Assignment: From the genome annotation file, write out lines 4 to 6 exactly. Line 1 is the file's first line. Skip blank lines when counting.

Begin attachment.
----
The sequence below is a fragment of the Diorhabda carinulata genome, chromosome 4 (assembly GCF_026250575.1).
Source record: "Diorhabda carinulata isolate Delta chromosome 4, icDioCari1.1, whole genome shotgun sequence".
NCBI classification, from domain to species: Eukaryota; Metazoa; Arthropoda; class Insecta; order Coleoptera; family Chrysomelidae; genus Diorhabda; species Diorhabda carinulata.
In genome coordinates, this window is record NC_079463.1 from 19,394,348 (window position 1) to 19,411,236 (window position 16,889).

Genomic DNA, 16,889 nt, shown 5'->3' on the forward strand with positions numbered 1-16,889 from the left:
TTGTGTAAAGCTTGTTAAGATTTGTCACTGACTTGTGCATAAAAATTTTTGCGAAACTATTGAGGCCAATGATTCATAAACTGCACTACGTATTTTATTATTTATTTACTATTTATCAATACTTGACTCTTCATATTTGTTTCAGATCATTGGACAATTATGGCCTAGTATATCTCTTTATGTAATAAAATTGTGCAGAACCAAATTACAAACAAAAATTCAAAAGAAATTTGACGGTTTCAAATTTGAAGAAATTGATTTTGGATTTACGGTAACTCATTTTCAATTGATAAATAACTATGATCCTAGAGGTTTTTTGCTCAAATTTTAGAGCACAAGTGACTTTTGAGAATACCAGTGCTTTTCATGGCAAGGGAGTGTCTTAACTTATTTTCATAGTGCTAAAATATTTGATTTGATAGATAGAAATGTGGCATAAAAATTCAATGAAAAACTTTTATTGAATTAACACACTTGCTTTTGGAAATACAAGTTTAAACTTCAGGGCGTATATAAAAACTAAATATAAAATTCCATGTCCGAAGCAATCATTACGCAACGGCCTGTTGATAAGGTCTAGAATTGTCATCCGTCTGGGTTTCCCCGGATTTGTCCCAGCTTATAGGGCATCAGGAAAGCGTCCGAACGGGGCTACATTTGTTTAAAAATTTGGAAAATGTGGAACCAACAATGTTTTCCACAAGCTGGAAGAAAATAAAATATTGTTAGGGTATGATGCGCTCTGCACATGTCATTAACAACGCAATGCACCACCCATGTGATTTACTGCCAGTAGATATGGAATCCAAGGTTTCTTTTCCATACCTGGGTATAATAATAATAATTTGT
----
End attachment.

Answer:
In genome coordinates, this window is record NC_079463.1 from 19,394,348 (window position 1) to 19,411,236 (window position 16,889).

Genomic DNA, 16,889 nt, shown 5'->3' on the forward strand with positions numbered 1-16,889 from the left:
TTGTGTAAAGCTTGTTAAGATTTGTCACTGACTTGTGCATAAAAATTTTTGCGAAACTATTGAGGCCAATGATTCATAAACTGCACTACGTATTTTATTATTTATTTACTATTTATCAATACTTGACTCTTCATATTTGTTTCAGATCATTGGACAATTATGGCCTAGTATATCTCTTTATGTAATAAAATTGTGCAGAACCAAATTACAAACAAAAATTCAAAAGAAATTTGACGGTTTCAAATTTGAAGAAATTGATTTTGGATTTACGGTAACTCATTTTCAATTGATAAATAACTATGATCCTAGAGGTTTTTTGCTCAAATTTTAGAGCACAAGTGACTTTTGAGAATACCAGTGCTTTTCATGGCAAGGGAGTGTCTTAACTTATTTTCATAGTGCTAAAATATTTGATTTGATAGATAGAAATGTGGCATAAAAATTCAATGAAAAACTTTTATTGAATTAACACACTTGCTTTTGGAAATACAAGTTTAAACTTCAGGGCGTATATAAAAACTAAATATAAAATTCCATGTCCGAAGCAATCATTACGCAACGGCCTGTTGATAAGGTCTAGAATTGTCATCCGTCTGGGTTTCCCCGGATTTGTCCCAGCTTATAGGGCATCAGGAAAGCGTCCGAACGGGGCTACATTTGTTTAAAAATTTGGAAAATGTGGAACCAACAATGTTTTCCACAAGCTGGAAGAAAATAAAATATTGTTAGGGTATGATGCGCTCTGCACATGTCATTAACAACGCAATGCACCACCCATGTGATTTACTGCCAGTAGATATGGAATCCAAGGTTTCTTTTCCATACCTGGGTATAATAATAATAATTTGT